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CAREERS / ETIQUETTE AT WORK | CHAPTER 5: HIRING

Get Polite, Get Civil, Get a Job

November 04, 1996|PATRICK LEE | TIMES STAFF WRITER

The road to that perfect job looks more like a minefield than a superhighway. But there are strategies that can boost your chances of making it successfully over this rough terrain.

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Dear Ms. Work Wise: I am a middle-aged woman interviewing for a great job at a company with a strong future. During a job interview, an employer asked me how old I am, whether I am married and whether I have kids. What should I have done? Is this proper?

--Older but Wiser

Dear Older: Technically, no. Federal law prohibits employers from asking questions about age, race, ethnicity or marital status.

"They're not even allowed to ask if you own a home," said Gary Kaplan, president of a Pasadena executive search firm that bears his name.

That said, the reality is that employers do indeed ask such questions, whether out of innocent ignorance of the laws or out of malicious intent. The key for a job candidate is to know which is which, and to judge whether such improper questions say something about your potential employer.

If you call the interviewer on the matter, you stand a good chance of losing the job. On the other hand, if you respond, you may be setting yourself up for discrimination, or worse.

"You must make a judgment call," Kaplan said. "More often than not, such questions are asked out of ignorance. . . . A lot of people are not trained in formal interviewing techniques."

But questions about a person's marital status, sexual preferences or ethnicity send up a clear red flag.

"One would have to evaluate how important this job is going to be to him or her before you directly answer them or turn them off," said Gary L. Saenger, an executive vice president with Right Associates, an international career management consulting firm.

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Dear Ms. Work Wise: I've applied for a job that fits my skills, is situated near my home and is for a company with a good reputation and prospects. I've already gone through the first stages of screening, and have spent a day interviewing with several management types. So far, though, no one has volunteered salary or compensation information, and I'm beginning to worry about that. When is the best time to bring up salary issues during the interview process?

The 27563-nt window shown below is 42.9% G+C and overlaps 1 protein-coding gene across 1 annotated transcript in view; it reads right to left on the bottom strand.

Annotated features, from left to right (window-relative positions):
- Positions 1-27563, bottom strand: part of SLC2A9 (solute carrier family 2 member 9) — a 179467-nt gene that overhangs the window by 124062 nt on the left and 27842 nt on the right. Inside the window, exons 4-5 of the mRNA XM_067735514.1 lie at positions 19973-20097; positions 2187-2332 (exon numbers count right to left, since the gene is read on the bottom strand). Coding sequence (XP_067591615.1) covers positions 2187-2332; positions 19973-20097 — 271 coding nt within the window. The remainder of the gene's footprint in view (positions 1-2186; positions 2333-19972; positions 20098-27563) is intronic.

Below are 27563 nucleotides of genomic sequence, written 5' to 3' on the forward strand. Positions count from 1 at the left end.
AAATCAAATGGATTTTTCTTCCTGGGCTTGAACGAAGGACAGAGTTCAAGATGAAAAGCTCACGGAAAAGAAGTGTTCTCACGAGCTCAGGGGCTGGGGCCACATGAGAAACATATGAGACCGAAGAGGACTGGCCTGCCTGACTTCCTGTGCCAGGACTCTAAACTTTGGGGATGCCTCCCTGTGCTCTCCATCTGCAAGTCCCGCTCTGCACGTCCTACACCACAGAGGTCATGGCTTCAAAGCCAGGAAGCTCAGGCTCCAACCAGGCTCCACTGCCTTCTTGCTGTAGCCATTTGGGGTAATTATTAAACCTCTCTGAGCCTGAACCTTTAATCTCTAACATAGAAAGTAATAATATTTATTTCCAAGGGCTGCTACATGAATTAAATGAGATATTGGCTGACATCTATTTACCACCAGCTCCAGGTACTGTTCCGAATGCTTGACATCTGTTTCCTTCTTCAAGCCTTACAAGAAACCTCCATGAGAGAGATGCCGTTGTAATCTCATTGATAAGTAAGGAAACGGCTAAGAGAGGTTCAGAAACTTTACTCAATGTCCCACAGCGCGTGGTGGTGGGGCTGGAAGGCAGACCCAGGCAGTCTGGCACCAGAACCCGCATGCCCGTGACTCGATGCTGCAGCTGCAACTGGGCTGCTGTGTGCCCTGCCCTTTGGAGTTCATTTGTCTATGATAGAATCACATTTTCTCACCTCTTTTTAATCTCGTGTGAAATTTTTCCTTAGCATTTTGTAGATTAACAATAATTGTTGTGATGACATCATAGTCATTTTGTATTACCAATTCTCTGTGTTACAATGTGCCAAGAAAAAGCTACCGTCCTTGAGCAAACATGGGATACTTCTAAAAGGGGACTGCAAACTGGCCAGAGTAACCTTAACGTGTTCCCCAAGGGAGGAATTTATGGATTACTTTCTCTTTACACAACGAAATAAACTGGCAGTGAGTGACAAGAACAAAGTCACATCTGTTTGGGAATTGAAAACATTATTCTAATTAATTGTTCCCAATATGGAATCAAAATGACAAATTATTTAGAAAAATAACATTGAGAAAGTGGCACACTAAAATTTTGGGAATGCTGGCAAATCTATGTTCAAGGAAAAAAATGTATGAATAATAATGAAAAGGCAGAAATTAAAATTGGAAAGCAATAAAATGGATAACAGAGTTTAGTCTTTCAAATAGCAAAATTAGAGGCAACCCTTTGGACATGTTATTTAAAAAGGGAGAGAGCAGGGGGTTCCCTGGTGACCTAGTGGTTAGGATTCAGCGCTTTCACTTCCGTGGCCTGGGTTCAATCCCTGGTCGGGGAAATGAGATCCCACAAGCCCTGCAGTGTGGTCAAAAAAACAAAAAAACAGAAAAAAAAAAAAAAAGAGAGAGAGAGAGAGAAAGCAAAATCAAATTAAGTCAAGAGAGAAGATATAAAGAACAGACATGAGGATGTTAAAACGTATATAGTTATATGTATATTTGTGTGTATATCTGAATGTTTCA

--Wondering in Wilmington

Dear Wondering: If you're being represented by an executive recruiting firm, experts say it's appropriate to have that discussion from the very beginning. The same is true if you are solicited by a recruiter from the firm that is considering you for employment.

In this case, however, it sounds as if you have applied through an advertisement or other solicitation without representation. In that case, "you clearly don't want to bring up compensation in the first round of interviews," Kaplan said.

On the other hand, it may be a good idea to inform the hiring company--in the form of a human resources person--of your current compensation so the firm will have an idea what salary range you have in mind.

As the interviewing process progresses into the second or third round of interviews, it's appropriate in a low-key way to bring up with a human resources person the point that a salary range hasn't been discussed yet, Kaplan said.

"A general answer is better than a specific offer" at that point, Saenger said. "Saying I won't take a dollar less than $50,000 is a poor response."

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Dear Ms. Work Wise: I've been offered a job at a specific salary and bonus. It's a better package than I currently earn, but it is somewhat less than I expected. As far as I know, it's competitive with what others in similar positions make. Is it proper to come back with a higher bid? What's the best way to negotiate with your potential employer?

--Applying in Agoura

Dear Applying: There are people who believe that any job offer is simply the first move in a negotiation, and that the proper response is always: "Is that all?"

But employment experts say that's not always the case. If the offer meets your expectations, there's no shame in accepting an offer on the spot, said John A. Challenger, an executive with the Chicago outplacement firm of Challenger, Gray & Christmas.

If an offer is somewhat less than you'd hoped for, the best tactic is to ask for time to make a decision. Most firms will give you a day or two to make up your mind.

"You can come back the next day with the areas of concern you might have and ask for improvement," Challenger said. "Usually there's some room for negotiation. . . ." Beyond base salary, consider compromising on a bonus structure, a better title, etc.

But keep in mind that the employer may not respond, particularly if the package you have been offered is competitive with the industry or with comparable positions in the firm.

And there's always the risk of setting up a bad dynamic, Saenger said. How much do you want the job, and are you willing to turn it down if the package doesn't meet your needs?

"You may need to walk away," Kaplan said. "If the offer really is far away from your thought process, and it doesn't make sense for you, and you can't effectively negotiate to a point that is acceptable, be prepared to walk."

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